A new report from Bloomberg indicates that China has participated in European investment or acquisition deals worth more than a quarter of a trillion dollars during the period from 2008 to 2018.
Bloomberg’s audit of China’s investment presence in Europe looked at 678 completed or pending deals in 30 countries since 2008, and found that Chinese state-backed or private companies participated in transactions worth over $255 billion across the region.
Europe has taken over from North America as the most popular investment destination for Chinese capital, with the region hosting approximately 45% more China-related activity in dollar terms than the United States across the same period.
Over 670 Chinese or qualifying Hong Kong-based entities have pursued investments in Europe since 2008, of which nearly100 are state-backed enterprises or investment funds.
State-affiliated entities have taken part in at least $162 billion in transactions, equal to around 63% of total deal value.
China’s investments in Europe run the gamut from key infrastructure in peripheral countries such as Greece, Cyprus and Portugal, to stakes in tech firms situated in advanced economies.
Chinese Investors have taken over approximately 360 European companies, including Irish aircraft leasing company Avolon Holdings Ltd and Italian tire maker Pirelli.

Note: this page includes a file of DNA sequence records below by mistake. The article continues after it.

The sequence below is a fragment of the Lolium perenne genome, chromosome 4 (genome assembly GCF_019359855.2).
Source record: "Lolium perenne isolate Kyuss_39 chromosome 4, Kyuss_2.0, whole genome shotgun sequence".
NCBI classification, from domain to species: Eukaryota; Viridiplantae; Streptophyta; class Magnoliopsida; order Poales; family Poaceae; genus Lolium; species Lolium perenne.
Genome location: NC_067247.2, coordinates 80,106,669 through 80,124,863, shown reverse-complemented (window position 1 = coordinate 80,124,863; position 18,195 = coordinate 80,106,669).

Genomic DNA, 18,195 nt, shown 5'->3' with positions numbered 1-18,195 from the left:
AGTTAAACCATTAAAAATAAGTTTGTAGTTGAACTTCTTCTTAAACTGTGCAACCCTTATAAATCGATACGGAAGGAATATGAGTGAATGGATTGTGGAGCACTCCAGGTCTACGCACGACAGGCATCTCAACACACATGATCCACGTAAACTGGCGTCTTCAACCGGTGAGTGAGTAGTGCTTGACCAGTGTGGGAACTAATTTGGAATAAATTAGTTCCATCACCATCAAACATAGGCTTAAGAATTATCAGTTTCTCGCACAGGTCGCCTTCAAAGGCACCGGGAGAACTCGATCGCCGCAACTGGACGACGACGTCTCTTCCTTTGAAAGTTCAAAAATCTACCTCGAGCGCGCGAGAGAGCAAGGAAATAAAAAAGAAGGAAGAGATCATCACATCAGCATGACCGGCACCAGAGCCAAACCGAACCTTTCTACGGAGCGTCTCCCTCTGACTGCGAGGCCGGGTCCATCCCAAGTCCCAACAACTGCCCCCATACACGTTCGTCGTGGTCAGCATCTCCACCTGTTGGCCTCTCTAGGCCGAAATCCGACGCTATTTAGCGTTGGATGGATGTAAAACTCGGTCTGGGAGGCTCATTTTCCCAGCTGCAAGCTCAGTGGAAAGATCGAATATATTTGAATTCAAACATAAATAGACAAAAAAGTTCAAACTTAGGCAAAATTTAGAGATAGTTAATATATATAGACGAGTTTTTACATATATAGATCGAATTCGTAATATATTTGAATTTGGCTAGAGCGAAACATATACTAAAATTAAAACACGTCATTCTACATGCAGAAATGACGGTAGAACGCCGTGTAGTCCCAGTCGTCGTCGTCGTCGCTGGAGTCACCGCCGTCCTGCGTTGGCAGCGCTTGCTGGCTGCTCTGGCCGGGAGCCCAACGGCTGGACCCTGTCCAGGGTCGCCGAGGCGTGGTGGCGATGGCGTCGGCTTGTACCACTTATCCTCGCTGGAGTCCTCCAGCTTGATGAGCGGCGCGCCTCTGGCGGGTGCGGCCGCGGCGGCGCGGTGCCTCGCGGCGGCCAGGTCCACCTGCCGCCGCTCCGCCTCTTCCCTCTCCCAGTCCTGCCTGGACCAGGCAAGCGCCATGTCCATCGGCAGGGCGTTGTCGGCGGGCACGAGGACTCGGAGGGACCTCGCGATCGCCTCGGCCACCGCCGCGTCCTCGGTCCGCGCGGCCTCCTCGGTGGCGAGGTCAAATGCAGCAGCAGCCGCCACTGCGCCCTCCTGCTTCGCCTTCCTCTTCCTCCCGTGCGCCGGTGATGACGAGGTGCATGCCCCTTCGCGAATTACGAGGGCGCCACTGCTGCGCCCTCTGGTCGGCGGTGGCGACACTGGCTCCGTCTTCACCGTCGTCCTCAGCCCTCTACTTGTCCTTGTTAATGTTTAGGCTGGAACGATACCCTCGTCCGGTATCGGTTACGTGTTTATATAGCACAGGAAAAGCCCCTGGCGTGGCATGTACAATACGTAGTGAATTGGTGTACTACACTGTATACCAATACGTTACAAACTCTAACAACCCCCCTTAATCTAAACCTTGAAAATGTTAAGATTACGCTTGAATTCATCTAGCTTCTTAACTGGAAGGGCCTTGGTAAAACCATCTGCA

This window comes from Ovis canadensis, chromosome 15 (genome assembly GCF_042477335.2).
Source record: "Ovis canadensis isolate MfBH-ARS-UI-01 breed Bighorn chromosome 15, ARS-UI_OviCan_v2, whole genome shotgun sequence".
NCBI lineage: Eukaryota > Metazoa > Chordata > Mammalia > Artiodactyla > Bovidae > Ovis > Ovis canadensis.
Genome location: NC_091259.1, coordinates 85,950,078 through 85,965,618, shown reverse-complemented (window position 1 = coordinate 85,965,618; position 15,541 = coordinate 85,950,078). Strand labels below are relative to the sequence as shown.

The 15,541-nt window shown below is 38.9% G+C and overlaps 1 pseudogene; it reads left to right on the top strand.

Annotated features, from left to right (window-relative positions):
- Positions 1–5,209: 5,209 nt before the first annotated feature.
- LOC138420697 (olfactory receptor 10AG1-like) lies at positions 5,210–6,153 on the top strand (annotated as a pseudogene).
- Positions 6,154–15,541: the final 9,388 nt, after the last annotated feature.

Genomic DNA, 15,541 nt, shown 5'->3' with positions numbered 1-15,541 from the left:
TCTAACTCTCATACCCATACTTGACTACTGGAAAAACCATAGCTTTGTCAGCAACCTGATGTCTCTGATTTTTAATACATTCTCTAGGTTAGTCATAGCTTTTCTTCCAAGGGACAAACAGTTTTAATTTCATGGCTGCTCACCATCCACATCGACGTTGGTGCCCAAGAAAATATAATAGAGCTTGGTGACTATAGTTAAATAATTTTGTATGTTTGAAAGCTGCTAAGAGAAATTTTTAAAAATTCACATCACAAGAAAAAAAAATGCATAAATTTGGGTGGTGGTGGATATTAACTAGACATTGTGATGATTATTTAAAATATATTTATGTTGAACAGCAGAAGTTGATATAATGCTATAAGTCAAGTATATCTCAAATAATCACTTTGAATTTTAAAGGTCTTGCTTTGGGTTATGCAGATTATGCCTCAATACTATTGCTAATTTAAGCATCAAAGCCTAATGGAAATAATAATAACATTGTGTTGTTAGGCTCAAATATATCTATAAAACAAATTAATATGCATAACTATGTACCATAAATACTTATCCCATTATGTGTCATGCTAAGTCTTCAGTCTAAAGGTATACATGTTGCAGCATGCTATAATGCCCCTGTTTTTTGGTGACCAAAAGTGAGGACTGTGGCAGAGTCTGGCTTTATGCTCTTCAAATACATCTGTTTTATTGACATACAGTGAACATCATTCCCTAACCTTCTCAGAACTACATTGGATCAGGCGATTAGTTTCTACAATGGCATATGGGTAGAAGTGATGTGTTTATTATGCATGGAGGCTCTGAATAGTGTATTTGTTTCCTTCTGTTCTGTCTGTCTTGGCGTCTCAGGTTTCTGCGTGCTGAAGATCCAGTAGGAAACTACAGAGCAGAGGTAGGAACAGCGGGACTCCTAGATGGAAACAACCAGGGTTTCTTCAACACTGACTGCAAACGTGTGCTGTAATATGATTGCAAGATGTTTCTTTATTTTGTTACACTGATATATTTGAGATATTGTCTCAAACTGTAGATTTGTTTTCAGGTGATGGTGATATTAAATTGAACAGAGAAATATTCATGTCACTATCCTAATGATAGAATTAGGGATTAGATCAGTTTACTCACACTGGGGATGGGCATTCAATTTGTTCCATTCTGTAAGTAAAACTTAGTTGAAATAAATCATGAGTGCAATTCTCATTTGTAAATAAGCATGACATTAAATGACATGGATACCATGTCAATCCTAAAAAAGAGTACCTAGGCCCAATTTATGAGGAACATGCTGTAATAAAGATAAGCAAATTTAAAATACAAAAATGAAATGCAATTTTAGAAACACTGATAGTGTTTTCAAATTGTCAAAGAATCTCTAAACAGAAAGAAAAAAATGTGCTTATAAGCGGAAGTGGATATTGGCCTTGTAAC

They are also key stakeholders in Europe’s critical infrastructure, acquiring partial or complete ownership of four airports, six sea ports (including the main Greek port of Piraeus), and wind farms across at least nine countries.
Germany and the UK are hotbeds for Chinese capital, with each country hosting more than 100 deals during the period from 2008 to 2018, while France, Italy and the Netherlands are also popular investment destinations. Over half of known investment deals are situated in Europe’s five biggest economies.
London in particular has proved highly popular for Chinese buyers, who have grabbed a dozen offices in its financial district. Chinese deals in the UK alone were worth around $70 billion during the decade-long period.
The report authors further point out that their figures still underestimate the actual scope of China’s acquisitions and investments in Europe, as they exclude 355 mergers, investments and joint ventures for which terms are unavailable, and could be worth as much as $13.3 billion. Greenfield developments and stock market operations worth at least $40 billion are also excluded.
According to analysts the tide Chinese investment in Europe has triggered much concern amongst Western European political leaders such as German Chancellor Angela Merkel and French President Emmanuel Macron, who have for a joint strategy to address the influx of money.
Smaller nations such as Cyprus, Greece and Portugal are more congenial towards Chinese capital, complaining that the introduction of an EU-wide investment screen as proposed by Western Europe would impede the ability of these poorer economies to access funds.